It has been some four months since the hack of the DAO. The months following the hack were turbulent, with the rescue of the investment capital contributing to a split in the blockchain and the corresponding, yet unwanted, doubling of the investment fund and its capital deposits.
During the DAO’s crowd investment campaign, the legal liability of the DAO didn’t seem to bother backers much; however, that changed after the June 17th hack. Suddenly, the question of legal liability became rather pressing.
“Whereas in a legal regime, contracts are enforced by a court, in a blockchain regime, contracts are automatically enforced by the entire network,” explains Florian Glatz, a Berlin based lawyer specializing in blockchain legality. “Therefore, organizations like The DAO do not need to have a legal personality to operate. On the other hand, the people building, investing and working with DAOs are very much members of our established legal systems.”
Regulators are only just beginning to take the first steps to consider blockchain regulation. In May of 2016, the European Parliament approved a proposal to dedicate a task force to digital currencies and blockchain-technology. However, the proposal clearly mandates a hands-off approach with minimal to no regulations suggested during the early stages of the blockchain’s life.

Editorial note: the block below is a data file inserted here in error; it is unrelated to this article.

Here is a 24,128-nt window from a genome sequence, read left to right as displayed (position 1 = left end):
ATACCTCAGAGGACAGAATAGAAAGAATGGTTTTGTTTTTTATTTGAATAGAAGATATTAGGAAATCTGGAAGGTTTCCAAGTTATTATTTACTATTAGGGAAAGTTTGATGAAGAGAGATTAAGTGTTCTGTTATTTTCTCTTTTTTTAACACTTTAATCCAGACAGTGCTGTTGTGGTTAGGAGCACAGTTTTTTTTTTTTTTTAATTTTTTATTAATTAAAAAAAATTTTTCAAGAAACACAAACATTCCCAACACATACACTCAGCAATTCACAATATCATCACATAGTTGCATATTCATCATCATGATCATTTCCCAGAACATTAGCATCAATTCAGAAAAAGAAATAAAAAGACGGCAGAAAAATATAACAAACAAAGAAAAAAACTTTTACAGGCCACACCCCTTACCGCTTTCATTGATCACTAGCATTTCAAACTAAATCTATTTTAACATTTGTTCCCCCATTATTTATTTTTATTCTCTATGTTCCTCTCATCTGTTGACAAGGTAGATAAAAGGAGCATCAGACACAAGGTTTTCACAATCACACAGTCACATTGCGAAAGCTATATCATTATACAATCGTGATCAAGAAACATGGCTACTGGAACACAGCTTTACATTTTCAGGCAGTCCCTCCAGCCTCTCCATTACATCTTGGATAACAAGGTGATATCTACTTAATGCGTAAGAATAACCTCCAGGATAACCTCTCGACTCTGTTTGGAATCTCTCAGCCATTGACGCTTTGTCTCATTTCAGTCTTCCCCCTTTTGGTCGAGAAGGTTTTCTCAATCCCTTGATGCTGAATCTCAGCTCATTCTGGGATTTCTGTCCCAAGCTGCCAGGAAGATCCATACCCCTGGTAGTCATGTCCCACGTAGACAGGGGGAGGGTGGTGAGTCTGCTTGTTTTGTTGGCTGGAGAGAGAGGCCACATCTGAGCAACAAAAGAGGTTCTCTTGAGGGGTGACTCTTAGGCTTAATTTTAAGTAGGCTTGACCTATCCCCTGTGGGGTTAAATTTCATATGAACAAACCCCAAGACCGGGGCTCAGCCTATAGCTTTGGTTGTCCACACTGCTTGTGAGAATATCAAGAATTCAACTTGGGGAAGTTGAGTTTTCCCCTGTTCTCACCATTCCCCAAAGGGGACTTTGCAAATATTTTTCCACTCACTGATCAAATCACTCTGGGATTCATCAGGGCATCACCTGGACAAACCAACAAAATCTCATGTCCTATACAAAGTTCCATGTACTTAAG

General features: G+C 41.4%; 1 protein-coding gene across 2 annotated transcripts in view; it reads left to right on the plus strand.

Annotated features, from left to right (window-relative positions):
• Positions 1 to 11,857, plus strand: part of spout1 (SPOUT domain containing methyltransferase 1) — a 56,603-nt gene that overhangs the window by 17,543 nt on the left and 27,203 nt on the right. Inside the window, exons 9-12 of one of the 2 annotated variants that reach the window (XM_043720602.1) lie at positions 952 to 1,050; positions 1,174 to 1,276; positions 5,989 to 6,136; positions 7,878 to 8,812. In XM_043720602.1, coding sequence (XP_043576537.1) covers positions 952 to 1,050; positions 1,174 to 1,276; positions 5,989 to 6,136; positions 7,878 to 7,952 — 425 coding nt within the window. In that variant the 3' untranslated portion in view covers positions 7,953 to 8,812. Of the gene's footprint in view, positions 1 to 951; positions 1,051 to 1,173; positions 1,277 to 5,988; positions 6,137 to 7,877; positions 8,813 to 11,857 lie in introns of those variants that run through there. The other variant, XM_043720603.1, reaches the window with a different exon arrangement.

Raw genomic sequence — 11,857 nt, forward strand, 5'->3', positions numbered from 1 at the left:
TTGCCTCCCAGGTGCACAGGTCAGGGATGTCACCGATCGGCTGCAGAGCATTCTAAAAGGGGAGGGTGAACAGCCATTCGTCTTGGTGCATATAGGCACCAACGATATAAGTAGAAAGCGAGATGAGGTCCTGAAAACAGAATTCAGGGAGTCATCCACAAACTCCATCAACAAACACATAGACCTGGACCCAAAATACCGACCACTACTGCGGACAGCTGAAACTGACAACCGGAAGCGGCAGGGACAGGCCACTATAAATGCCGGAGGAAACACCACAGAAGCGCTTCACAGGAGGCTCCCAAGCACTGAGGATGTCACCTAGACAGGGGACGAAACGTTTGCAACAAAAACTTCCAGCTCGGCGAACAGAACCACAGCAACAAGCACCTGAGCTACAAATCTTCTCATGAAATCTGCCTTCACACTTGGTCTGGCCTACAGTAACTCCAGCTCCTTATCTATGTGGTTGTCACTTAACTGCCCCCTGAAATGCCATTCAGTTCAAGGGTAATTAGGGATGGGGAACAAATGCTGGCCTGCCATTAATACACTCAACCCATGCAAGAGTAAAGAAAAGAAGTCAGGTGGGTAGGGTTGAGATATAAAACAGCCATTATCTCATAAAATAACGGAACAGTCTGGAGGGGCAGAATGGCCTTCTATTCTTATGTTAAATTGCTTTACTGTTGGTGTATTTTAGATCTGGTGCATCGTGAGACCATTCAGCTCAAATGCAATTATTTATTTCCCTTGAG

In September 2016, the US House of Representatives passed a non-binding resolution calling on the US government to craft a national technology policy that includes digital currencies and blockchain-technology.
But the question remains—how can smart contracts be interwoven with the same rules and regulations that govern the very real financial world? Up to now, intermediaries such as banks allow regulators to enforce policy choices, whereas the key feature of the blockchain is that there are no more intermediaries to begin with.
A further hurdle to cryptocurrency regulation is that Smart Contracts-run organizations are not comparable with classical legal entities found in the business world. Blockchain-companies do not currently register themselves in legally recognized ledgers, nor has it been decided if DAO tokens (similar to corporate shares) are financial products that fall under standing financial regulations.
A Way Forward?
Glatz suggests that, in the near future, groups organized as DAOs that interact with physical or even just intellectual assets, will have to find ways to establish a complementary legal counterpart to their virtual company form. “First attempts are based on non-profit foundations holding funds as impartial, classically-regulated intermediaries. In the mid-term future, capital market regulation will be adapted to fit blockchain-based investment schemes.”
Obviously, there is rising concern more regulation that exists for blockchains, the higher the threshold will be for organizations to use blockchain. In a world where cryptocurrency is regulated, innovations such as The DAO likely would have never happened.
Glatz suggests the novel technique of “regulatory sandboxes” as a potential path forward to allow for grassroots movements such as The DAO ecosystem, while ensuring that those businesses, which reach a mass market audience, transition into a fully regulated state eventually. “In the near to midterm future, jurisdictions that offer such a sandbox model for startups, will attract the most disruptive firms.” The UK and Singapore are two countries fostering such a startup-friendly environment.